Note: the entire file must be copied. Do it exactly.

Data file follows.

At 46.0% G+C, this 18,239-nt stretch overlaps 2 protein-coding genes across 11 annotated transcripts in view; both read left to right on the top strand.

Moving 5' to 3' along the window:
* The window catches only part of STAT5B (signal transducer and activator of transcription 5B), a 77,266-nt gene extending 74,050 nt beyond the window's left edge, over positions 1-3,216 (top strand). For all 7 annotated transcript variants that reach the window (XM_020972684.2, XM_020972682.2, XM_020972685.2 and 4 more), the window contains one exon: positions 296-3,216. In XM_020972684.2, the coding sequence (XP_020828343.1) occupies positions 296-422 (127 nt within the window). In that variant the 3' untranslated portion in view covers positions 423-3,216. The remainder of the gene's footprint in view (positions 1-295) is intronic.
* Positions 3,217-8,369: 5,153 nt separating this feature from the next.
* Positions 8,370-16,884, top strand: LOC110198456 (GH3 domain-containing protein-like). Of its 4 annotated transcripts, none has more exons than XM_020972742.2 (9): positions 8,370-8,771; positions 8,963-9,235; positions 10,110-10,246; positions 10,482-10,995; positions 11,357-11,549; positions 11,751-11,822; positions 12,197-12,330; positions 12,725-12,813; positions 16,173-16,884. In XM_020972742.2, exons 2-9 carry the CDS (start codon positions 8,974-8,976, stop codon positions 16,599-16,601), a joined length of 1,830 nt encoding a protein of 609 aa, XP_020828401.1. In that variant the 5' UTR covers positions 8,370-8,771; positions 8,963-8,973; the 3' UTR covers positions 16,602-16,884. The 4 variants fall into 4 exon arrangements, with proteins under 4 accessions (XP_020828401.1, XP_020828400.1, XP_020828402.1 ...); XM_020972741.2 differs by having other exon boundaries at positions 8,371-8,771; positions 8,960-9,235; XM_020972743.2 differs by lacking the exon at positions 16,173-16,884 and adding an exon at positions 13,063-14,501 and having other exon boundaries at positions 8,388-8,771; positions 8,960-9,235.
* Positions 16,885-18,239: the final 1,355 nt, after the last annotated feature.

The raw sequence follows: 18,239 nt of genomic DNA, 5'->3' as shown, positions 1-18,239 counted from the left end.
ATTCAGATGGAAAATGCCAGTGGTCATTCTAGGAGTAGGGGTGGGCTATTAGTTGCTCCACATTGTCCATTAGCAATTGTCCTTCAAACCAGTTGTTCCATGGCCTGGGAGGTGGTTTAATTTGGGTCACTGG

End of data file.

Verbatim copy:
At 46.0% G+C, this 18,239-nt stretch overlaps 2 protein-coding genes across 11 annotated transcripts in view; both read left to right on the top strand.

Moving 5' to 3' along the window:
* The window catches only part of STAT5B (signal transducer and activator of transcription 5B), a 77,266-nt gene extending 74,050 nt beyond the window's left edge, over positions 1-3,216 (top strand). For all 7 annotated transcript variants that reach the window (XM_020972684.2, XM_020972682.2, XM_020972685.2 and 4 more), the window contains one exon: positions 296-3,216. In XM_020972684.2, the coding sequence (XP_020828343.1) occupies positions 296-422 (127 nt within the window). In that variant the 3' untranslated portion in view covers positions 423-3,216. The remainder of the gene's footprint in view (positions 1-295) is intronic.
* Positions 3,217-8,369: 5,153 nt separating this feature from the next.
* Positions 8,370-16,884, top strand: LOC110198456 (GH3 domain-containing protein-like). Of its 4 annotated transcripts, none has more exons than XM_020972742.2 (9): positions 8,370-8,771; positions 8,963-9,235; positions 10,110-10,246; positions 10,482-10,995; positions 11,357-11,549; positions 11,751-11,822; positions 12,197-12,330; positions 12,725-12,813; positions 16,173-16,884. In XM_020972742.2, exons 2-9 carry the CDS (start codon positions 8,974-8,976, stop codon positions 16,599-16,601), a joined length of 1,830 nt encoding a protein of 609 aa, XP_020828401.1. In that variant the 5' UTR covers positions 8,370-8,771; positions 8,963-8,973; the 3' UTR covers positions 16,602-16,884. The 4 variants fall into 4 exon arrangements, with proteins under 4 accessions (XP_020828401.1, XP_020828400.1, XP_020828402.1 ...); XM_020972741.2 differs by having other exon boundaries at positions 8,371-8,771; positions 8,960-9,235; XM_020972743.2 differs by lacking the exon at positions 16,173-16,884 and adding an exon at positions 13,063-14,501 and having other exon boundaries at positions 8,388-8,771; positions 8,960-9,235.
* Positions 16,885-18,239: the final 1,355 nt, after the last annotated feature.

The raw sequence follows: 18,239 nt of genomic DNA, 5'->3' as shown, positions 1-18,239 counted from the left end.
ATTCAGATGGAAAATGCCAGTGGTCATTCTAGGAGTAGGGGTGGGCTATTAGTTGCTCCACATTGTCCATTAGCAATTGTCCTTCAAACCAGTTGTTCCATGGCCTGGGAGGTGGTTTAATTTGGGTCACTGG